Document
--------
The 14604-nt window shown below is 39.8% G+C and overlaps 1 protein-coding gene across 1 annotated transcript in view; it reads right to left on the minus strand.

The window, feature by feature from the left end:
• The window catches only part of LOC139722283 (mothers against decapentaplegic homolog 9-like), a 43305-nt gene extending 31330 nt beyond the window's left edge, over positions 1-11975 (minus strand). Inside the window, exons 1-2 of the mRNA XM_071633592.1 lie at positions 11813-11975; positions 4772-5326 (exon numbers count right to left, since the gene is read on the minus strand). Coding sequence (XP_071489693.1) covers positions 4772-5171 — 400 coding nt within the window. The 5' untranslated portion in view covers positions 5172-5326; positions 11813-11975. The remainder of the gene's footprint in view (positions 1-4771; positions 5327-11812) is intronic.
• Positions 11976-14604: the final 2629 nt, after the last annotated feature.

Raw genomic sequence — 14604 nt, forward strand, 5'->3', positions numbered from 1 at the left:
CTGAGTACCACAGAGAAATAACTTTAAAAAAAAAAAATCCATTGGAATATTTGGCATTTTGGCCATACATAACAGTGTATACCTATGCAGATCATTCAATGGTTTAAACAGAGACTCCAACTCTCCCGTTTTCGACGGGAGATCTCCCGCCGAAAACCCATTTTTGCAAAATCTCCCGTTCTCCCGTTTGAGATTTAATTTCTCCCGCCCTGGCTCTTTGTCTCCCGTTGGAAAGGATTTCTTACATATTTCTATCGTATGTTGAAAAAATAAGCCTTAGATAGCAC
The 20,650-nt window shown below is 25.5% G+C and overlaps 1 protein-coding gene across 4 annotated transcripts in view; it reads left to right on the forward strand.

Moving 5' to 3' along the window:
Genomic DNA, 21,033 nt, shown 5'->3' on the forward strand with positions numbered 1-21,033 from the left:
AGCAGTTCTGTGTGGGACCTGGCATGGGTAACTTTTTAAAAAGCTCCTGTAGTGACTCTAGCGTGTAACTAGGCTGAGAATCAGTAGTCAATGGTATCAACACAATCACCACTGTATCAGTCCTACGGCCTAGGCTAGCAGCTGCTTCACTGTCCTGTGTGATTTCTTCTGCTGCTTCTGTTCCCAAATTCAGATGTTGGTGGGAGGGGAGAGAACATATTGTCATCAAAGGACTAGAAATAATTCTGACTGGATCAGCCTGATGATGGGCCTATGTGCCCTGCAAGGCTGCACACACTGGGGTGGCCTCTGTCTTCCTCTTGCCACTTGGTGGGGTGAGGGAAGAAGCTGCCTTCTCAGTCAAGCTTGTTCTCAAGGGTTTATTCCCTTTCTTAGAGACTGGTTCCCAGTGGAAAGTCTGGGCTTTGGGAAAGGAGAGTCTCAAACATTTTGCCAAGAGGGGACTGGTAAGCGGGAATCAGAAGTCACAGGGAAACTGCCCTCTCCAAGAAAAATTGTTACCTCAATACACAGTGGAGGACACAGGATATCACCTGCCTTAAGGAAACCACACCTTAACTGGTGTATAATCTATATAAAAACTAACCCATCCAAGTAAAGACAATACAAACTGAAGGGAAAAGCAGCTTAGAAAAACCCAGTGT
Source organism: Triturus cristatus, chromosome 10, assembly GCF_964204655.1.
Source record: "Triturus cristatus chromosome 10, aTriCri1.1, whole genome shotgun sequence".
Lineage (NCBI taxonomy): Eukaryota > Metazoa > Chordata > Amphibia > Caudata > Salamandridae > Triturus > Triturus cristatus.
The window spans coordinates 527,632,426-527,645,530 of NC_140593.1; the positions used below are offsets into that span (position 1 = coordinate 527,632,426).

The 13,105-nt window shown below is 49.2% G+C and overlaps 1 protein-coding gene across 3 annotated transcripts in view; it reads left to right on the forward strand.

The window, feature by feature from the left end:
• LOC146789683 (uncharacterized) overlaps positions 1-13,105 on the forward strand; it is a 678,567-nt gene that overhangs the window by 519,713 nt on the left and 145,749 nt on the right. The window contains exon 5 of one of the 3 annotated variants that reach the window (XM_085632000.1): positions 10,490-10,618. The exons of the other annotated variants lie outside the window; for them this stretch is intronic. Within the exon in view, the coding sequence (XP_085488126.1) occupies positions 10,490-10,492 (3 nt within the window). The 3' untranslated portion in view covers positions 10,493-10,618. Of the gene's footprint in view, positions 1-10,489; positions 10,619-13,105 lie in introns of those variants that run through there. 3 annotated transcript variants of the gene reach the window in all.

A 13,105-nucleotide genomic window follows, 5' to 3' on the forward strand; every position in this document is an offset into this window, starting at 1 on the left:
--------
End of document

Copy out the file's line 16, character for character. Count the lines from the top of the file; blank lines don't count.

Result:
The window, feature by feature from the left end: